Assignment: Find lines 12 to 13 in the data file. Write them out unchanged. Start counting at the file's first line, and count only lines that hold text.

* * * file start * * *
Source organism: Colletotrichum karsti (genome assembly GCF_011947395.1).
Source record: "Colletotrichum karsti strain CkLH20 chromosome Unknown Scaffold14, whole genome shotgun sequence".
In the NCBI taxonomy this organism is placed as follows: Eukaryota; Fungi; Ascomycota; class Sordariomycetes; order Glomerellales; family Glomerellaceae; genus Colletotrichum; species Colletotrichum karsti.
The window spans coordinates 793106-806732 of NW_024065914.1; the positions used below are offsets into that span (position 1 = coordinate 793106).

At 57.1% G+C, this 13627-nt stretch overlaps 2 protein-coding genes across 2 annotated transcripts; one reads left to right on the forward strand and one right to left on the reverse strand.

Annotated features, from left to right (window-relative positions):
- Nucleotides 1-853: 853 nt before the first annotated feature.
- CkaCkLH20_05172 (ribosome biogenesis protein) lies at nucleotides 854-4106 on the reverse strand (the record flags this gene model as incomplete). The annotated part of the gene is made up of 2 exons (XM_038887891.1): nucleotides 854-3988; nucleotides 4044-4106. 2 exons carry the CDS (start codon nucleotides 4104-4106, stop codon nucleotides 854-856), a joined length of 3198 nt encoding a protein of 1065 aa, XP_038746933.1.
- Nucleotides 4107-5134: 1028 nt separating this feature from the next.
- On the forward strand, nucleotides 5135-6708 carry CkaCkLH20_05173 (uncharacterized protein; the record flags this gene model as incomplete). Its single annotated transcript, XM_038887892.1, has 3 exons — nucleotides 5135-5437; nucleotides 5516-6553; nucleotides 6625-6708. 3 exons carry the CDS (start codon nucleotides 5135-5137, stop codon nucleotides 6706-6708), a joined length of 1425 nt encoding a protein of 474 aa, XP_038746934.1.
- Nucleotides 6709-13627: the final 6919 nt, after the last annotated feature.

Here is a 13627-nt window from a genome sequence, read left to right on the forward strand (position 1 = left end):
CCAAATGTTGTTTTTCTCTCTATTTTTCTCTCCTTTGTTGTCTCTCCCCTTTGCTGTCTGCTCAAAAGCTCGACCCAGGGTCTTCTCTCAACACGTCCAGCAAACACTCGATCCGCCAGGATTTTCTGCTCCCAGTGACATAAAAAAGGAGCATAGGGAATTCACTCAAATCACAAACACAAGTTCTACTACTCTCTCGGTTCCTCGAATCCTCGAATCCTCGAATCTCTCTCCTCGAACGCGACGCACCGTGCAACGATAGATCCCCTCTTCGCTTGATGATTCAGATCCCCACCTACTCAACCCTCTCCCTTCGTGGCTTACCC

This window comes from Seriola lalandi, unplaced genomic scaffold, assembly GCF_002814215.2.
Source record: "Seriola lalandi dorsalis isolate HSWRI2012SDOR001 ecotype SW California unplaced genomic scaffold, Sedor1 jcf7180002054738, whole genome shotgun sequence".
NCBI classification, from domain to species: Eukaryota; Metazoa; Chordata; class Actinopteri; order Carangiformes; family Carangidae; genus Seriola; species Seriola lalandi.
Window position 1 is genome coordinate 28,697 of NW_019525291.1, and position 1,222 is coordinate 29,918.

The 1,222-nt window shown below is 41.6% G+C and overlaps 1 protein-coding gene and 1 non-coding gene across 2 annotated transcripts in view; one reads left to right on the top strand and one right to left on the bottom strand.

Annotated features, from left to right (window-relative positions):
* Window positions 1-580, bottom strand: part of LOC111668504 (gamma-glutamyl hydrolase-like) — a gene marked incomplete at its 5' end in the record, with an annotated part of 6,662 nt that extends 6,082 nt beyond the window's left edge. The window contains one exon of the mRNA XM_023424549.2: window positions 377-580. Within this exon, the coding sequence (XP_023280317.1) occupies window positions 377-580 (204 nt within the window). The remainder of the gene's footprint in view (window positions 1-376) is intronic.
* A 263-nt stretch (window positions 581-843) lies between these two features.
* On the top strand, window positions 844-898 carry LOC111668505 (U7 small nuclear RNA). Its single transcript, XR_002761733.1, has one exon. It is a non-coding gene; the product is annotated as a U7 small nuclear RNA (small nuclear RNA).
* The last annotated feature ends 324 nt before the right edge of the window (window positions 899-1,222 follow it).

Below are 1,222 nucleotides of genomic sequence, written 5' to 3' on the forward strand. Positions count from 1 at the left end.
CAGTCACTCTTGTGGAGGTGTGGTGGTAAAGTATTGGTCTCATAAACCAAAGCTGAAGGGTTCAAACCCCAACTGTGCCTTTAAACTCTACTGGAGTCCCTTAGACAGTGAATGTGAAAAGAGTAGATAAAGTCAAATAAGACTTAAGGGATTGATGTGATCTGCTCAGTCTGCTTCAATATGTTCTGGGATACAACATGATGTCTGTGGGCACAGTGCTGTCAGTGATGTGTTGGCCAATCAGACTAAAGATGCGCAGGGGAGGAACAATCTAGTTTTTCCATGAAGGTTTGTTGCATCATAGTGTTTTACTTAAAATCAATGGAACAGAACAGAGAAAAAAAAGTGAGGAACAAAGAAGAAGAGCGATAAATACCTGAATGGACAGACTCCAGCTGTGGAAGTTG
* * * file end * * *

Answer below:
Here is a 13627-nt window from a genome sequence, read left to right on the forward strand (position 1 = left end):
CCAAATGTTGTTTTTCTCTCTATTTTTCTCTCCTTTGTTGTCTCTCCCCTTTGCTGTCTGCTCAAAAGCTCGACCCAGGGTCTTCTCTCAACACGTCCAGCAAACACTCGATCCGCCAGGATTTTCTGCTCCCAGTGACATAAAAAAGGAGCATAGGGAATTCACTCAAATCACAAACACAAGTTCTACTACTCTCTCGGTTCCTCGAATCCTCGAATCCTCGAATCTCTCTCCTCGAACGCGACGCACCGTGCAACGATAGATCCCCTCTTCGCTTGATGATTCAGATCCCCACCTACTCAACCCTCTCCCTTCGTGGCTTACCC